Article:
- Enter your card’s current balance
- Input the current interest rate (APR) you pay on this card balance
- Enter your estimated monthly payment amount or the number of months you’ll take to repay the debt
How can I save on interest?
Paying too much in credit card interest can gradually eat away at your financial resources, throw off your budgeting and prevent you from reaching your financial goals. But there are ways you can reduce the amount of card interest you pay.
Pay your balance in full and on time
This one isn’t rocket science and it’s the number one way to avoid paying interest altogether. If you simply pay off what you’ve charged in its entirety by the due date, no amount will carry over into the next month and you won’t incur interest on an unpaid balance. Plus, those who consistently pay off their balances every month will have high credit scores, which will automatically qualify them for the best credit card offers out there. A high credit score will also make it easier to apply for a mortgage, a car loan, a line of credit or anything else you might need that requires a credit check.
Be particularly cautious with your spending on cards formally designated as ‘charge cards’ rather than credit cards (e.g. those issued by American Express). These cards have no grace period and the balance is due as soon as the statement is posted. Interest on these cards is typically higher than average as well.
Find a card with a better interest rate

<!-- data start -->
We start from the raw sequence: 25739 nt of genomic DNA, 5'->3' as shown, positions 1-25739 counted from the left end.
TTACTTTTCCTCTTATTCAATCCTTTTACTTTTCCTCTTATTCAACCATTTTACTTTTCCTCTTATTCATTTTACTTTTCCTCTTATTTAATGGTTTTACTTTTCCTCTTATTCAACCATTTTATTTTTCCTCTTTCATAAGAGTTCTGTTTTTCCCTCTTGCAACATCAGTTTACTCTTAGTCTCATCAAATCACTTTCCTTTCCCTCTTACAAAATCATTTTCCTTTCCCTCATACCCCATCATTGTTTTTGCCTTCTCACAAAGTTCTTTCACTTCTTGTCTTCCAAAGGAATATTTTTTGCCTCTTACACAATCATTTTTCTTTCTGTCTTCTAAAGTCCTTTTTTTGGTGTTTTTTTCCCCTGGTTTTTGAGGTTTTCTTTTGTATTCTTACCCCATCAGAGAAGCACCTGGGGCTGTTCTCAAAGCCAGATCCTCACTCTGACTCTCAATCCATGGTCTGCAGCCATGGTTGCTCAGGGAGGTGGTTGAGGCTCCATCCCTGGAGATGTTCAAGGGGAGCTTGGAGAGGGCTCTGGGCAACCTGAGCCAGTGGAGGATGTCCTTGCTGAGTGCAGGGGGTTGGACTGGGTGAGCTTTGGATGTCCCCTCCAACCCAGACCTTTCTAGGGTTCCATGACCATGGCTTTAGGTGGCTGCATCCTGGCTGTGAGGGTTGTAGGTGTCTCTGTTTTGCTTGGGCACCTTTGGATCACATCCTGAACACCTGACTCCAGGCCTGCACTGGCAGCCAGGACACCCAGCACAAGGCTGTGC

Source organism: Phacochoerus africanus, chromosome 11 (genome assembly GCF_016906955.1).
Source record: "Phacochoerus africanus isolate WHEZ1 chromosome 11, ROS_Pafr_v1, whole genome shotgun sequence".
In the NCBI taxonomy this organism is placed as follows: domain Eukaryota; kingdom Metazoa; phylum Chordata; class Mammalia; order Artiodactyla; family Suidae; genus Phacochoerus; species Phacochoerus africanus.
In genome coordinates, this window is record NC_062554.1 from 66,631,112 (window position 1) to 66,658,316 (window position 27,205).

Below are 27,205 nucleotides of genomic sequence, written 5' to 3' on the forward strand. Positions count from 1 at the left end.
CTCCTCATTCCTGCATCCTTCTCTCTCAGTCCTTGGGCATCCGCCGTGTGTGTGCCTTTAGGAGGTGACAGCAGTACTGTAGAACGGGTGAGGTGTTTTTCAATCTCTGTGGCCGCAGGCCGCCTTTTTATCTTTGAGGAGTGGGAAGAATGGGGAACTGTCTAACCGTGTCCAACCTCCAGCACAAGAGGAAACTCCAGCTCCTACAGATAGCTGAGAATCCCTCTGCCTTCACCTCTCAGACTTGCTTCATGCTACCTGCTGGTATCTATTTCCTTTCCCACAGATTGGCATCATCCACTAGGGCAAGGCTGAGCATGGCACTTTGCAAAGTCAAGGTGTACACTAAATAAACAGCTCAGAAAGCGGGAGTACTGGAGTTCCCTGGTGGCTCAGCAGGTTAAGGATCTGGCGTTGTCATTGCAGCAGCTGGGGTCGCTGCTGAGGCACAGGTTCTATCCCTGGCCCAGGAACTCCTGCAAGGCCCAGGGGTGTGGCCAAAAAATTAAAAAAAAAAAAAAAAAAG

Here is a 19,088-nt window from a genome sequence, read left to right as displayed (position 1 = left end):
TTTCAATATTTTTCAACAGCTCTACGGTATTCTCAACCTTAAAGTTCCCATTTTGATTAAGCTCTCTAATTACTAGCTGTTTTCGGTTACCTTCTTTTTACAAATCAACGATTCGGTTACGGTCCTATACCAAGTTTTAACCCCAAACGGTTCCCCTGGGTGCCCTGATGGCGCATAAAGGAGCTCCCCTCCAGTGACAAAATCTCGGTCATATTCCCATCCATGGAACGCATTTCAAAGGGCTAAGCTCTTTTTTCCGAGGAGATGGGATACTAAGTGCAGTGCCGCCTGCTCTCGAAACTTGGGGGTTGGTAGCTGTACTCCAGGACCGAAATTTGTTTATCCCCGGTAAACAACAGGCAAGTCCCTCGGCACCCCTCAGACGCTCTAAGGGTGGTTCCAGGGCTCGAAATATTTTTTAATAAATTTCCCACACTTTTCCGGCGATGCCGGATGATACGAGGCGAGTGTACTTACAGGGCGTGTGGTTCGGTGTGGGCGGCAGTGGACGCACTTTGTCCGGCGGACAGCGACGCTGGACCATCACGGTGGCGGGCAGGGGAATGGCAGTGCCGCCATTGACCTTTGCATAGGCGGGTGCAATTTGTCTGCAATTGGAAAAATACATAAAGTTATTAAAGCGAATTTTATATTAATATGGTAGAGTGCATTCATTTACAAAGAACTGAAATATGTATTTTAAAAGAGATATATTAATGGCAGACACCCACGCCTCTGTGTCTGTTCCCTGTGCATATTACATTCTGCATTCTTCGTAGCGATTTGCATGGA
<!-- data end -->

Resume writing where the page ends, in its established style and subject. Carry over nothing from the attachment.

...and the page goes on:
There are a number of reasons you might carry a balance on a credit card from month to month:
- You need to make a big purchase and don’t want to drain your savings
- You have unexpected emergency expenses
- You want to divert your cash to other financial goals
Whatever the reason, most of us will carry a balance at one point or another in our lives, and having a credit card with a low purchase interest rate can save quite a bit of money on these occasions. Most Canadian credit cards charge a purchase interest rate of around 20%, but some cut that rate in half (or more).
Complete a balance transfer
Sometimes the best strategy for paying down your balance is finding a low-interest or a low balance transfer credit card and transferring your existing balance(s) onto it. Balance transfer promotions allow you to shelter a credit card balance from the high APRs that it may be currently exposed to. These transfers can reduce or entirely halt the interest charges that would have otherwise accrued at your old rate, enabling your regular monthly payments to contribute more to the principal balance.
Consolidate debt with a loan
A loan may be an effective debt consolidation tool and is helpful for those with many credit card balances at different rates. Instead of juggling them all and paying more for it, a loan with a lower interest rate compared to the average among your cards can be used to pay them all off simultaneously. Deploying your borrowed money in this way ultimately achieves two things: a single rate rather than many, and a lower average monthly payment.
- Related article: Balance transfer vs. personal loan: Which is better for you?